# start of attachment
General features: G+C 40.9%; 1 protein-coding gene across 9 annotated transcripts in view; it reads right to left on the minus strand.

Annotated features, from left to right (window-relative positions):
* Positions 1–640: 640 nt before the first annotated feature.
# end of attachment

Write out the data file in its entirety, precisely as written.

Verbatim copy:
General features: G+C 40.9%; 1 protein-coding gene across 9 annotated transcripts in view; it reads right to left on the minus strand.

Annotated features, from left to right (window-relative positions):
* Positions 1–640: 640 nt before the first annotated feature.